When is it safe to Apply a Grain Sorghum Harvest Aid and what to Expect?

Erick Larson, State Extension Specialist - Grain Crops
By Erick Larson, State Extension Specialist - Grain Crops August 14, 2014 08:45

When is it safe to Apply a Grain Sorghum Harvest Aid and what to Expect?

Many growers in the Mid-South apply a herbicide shortly prior to sorghum harvest to facilitate combine efficiency and suitable grain moisture. This season, this issue is even more critically important because of severe harvest problems potentially created by White Sugarcane aphid infestation. This article will discuss appropriate timing and potential outcome of such harvest aid applications.

Sorghum head not yet matureIf a “harvest aid” product is applied prematurely or before physiological maturity you will sacrifice grain yield because you will hasten seed fill. In fact, about 25% of sorghum kernel seed weight is filled during the last 10-15 days prior to physiological maturity. You will also sacrifice test weight if premature harvest aid application hastens seed fill. Thus, it is important to fully scout your sorghum field and be able to properly identify mature kernels before making a harvest aid application. Sorghum kernels change color and accumulate hard starch much the same as corn kernels mature. Kernels will mature first at the top of the head and progress down, so focus scouting on the kernels at the base of the heads. If you can quickly see a considerable amount of green kernels, rather than the burnt orange / brown color of mature kernels, you need to give the crop some more time to fully mature.

Sequence of maturing sorghum kernels

You can evaluate maturity more closely by examining whether hard starch has formed inside the kernel. Pinch a kernel between your fingernails and if you easily penetrate soft dough at the base of a kernel, it is not mature.  Hard starch forms first at the kernel crown, and progressively moves toward the base where it develops a black layer, similar to corn.  Sorghum grain moisture at physiological maturity will be about 30% moisture.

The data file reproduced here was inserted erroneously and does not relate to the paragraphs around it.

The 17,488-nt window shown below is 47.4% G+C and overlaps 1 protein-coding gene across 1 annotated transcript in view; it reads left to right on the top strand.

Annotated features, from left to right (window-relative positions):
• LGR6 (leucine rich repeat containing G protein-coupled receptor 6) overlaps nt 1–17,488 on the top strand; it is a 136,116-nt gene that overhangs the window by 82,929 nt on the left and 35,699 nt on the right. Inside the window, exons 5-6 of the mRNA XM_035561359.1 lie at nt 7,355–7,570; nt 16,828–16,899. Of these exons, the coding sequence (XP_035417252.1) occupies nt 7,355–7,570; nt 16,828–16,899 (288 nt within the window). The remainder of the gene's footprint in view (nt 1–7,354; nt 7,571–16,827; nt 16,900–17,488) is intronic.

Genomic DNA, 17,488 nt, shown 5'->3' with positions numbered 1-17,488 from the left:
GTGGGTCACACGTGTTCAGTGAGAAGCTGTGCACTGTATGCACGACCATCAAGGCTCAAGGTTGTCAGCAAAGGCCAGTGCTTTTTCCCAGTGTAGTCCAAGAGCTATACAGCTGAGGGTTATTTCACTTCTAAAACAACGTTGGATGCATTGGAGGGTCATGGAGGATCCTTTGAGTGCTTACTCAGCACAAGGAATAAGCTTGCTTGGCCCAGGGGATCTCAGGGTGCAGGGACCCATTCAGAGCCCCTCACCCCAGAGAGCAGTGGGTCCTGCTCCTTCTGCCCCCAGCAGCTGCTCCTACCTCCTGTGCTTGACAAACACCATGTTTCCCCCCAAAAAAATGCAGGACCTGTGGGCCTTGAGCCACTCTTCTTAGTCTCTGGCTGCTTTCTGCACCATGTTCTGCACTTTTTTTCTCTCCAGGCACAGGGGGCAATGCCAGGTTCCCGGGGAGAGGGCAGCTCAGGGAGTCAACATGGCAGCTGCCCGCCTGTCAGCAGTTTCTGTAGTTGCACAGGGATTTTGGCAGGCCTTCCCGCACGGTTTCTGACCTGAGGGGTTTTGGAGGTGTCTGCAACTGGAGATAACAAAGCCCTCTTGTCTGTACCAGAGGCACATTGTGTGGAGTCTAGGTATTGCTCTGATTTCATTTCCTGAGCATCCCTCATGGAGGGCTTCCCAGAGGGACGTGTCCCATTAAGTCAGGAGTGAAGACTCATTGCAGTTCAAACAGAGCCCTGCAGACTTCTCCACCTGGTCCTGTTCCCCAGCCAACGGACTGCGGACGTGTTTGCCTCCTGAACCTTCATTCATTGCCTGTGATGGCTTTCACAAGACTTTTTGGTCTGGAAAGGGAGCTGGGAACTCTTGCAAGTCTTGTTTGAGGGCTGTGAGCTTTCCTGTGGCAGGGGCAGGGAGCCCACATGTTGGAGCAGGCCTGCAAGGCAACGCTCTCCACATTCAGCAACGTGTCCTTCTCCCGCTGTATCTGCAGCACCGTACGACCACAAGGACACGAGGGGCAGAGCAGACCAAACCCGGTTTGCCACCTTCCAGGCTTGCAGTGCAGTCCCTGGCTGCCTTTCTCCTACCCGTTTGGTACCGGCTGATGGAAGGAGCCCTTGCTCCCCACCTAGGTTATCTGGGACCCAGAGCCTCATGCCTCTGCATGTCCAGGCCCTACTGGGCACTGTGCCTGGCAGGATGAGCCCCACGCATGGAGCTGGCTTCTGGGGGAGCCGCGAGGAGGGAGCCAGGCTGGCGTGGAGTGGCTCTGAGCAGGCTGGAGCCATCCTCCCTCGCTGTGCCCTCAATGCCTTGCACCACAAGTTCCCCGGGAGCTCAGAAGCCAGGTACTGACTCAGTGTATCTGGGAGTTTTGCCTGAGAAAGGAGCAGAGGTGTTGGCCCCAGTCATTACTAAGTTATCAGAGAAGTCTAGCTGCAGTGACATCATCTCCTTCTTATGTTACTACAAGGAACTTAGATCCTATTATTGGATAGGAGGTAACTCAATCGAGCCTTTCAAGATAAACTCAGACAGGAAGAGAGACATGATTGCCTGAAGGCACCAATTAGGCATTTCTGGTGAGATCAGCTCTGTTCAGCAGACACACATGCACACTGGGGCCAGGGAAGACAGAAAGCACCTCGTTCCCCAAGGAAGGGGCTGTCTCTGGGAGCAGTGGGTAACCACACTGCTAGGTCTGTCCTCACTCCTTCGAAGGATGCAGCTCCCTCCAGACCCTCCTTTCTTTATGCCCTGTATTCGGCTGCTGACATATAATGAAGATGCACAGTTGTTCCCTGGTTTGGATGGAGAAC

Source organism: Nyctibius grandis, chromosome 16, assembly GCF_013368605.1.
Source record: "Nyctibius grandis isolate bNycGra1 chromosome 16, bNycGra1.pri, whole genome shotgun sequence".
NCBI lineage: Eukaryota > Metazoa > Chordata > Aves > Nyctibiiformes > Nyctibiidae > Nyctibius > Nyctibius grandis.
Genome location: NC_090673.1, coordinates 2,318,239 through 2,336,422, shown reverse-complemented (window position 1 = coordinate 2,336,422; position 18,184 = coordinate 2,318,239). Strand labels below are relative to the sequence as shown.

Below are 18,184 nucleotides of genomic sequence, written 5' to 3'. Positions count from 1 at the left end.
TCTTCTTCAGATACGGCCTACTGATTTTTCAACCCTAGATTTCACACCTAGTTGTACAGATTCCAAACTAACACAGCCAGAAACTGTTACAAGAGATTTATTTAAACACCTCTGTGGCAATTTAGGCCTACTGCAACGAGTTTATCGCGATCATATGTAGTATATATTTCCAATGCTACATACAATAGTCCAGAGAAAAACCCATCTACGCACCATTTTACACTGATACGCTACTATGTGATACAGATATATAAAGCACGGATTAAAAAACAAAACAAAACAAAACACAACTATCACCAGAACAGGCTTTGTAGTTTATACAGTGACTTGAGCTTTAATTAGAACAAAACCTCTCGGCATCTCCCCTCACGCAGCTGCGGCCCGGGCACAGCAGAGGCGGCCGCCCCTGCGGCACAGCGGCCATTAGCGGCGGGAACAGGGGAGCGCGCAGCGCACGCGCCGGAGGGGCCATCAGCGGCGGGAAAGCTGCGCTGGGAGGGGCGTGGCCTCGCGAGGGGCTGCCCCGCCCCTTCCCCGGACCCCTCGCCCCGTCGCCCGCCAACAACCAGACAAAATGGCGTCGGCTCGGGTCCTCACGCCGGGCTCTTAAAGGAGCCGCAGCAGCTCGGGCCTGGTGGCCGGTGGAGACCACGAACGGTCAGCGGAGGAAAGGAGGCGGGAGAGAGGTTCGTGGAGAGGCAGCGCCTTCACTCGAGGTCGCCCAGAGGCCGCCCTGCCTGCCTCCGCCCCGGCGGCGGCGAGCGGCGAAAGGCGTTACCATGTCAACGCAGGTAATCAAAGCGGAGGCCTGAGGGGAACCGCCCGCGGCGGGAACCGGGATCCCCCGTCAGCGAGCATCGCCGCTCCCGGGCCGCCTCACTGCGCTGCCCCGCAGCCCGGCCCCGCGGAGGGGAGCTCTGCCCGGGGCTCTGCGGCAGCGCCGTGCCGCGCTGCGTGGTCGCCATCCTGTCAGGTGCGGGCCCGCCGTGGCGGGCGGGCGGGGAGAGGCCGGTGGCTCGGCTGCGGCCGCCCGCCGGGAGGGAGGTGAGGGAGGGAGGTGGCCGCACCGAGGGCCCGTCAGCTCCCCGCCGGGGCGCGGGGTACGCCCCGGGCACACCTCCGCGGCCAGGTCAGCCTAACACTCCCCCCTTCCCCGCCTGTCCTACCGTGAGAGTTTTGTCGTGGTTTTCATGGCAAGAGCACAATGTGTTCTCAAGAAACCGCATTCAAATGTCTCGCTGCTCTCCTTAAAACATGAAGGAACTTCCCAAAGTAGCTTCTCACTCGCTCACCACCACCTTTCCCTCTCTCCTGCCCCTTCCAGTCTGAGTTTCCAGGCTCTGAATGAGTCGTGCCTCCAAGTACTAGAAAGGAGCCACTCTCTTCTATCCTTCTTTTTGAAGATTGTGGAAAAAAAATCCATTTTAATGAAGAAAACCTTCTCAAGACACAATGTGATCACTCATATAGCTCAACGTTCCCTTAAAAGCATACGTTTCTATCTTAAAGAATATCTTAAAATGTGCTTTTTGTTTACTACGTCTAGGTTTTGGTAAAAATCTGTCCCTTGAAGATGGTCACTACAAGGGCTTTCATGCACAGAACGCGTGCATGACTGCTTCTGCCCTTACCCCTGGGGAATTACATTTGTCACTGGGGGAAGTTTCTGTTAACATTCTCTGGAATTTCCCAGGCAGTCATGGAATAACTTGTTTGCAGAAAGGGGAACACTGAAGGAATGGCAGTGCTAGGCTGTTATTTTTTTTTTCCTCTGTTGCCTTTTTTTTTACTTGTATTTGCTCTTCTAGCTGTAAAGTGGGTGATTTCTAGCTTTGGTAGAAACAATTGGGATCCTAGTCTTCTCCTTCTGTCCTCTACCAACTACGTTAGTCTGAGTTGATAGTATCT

This “black layer” is an abscission layer that effectively cuts off moisture transfer between the green plant and grain in the head.  Therefore, desiccating or killing sorghum vegetation with a harvest aid after maturity has little or no effect on grain moisture or field drying rate.  Grain drying rate is nearly entirely dependent upon environmental conditions. Thus, sorghum grain moisture improvements may not be realized, unless your field has some late developing heads with green kernels present, which may ultimately contaminate the grain sample. In this case, it may be more prudent to sacrifice those green heads, rather than subject the bulk of your crop to weathering for an extended time. For example, grain sorghum grown in the Mid-South is quite vulnerable to kernel sprouting, if it endures frequent showers and high humidity after kernels are mature and ready to harvest.

Of course, harvest aids may be useful to control excessive weed growth and minimize green vegetation which may reduce combine efficiency or grain quality. Sorghum is a perennial plant, so it won’t naturally senesce after reaching physiological maturity like annual crops, such as wheat, corn and soybeans. Thus, you may also wish to apply an appropriate herbicide to kill the sorghum, to assist preparation for planting small grains following in the fall.

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Erick Larson, State Extension Specialist - Grain Crops
By Erick Larson, State Extension Specialist - Grain Crops August 14, 2014 08:45
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